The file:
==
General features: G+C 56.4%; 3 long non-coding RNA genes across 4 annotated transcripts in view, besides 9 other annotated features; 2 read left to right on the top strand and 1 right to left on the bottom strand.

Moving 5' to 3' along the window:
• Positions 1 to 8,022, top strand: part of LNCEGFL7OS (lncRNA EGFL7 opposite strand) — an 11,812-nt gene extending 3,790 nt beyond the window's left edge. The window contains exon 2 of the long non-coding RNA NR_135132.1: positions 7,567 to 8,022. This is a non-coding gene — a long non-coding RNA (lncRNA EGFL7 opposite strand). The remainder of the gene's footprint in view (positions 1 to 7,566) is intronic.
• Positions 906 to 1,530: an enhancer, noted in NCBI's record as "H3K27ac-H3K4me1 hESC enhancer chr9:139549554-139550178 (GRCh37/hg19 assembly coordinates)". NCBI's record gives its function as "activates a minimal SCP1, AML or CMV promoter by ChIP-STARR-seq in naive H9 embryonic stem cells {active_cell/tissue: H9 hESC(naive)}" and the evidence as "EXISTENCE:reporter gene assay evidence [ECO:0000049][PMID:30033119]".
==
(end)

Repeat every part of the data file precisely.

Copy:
General features: G+C 56.4%; 3 long non-coding RNA genes across 4 annotated transcripts in view, besides 9 other annotated features; 2 read left to right on the top strand and 1 right to left on the bottom strand.

Moving 5' to 3' along the window:
• Positions 1 to 8,022, top strand: part of LNCEGFL7OS (lncRNA EGFL7 opposite strand) — an 11,812-nt gene extending 3,790 nt beyond the window's left edge. The window contains exon 2 of the long non-coding RNA NR_135132.1: positions 7,567 to 8,022. This is a non-coding gene — a long non-coding RNA (lncRNA EGFL7 opposite strand). The remainder of the gene's footprint in view (positions 1 to 7,566) is intronic.
• Positions 906 to 1,530: an enhancer, noted in NCBI's record as "H3K27ac-H3K4me1 hESC enhancer chr9:139549554-139550178 (GRCh37/hg19 assembly coordinates)". NCBI's record gives its function as "activates a minimal SCP1, AML or CMV promoter by ChIP-STARR-seq in naive H9 embryonic stem cells {active_cell/tissue: H9 hESC(naive)}" and the evidence as "EXISTENCE:reporter gene assay evidence [ECO:0000049][PMID:30033119]".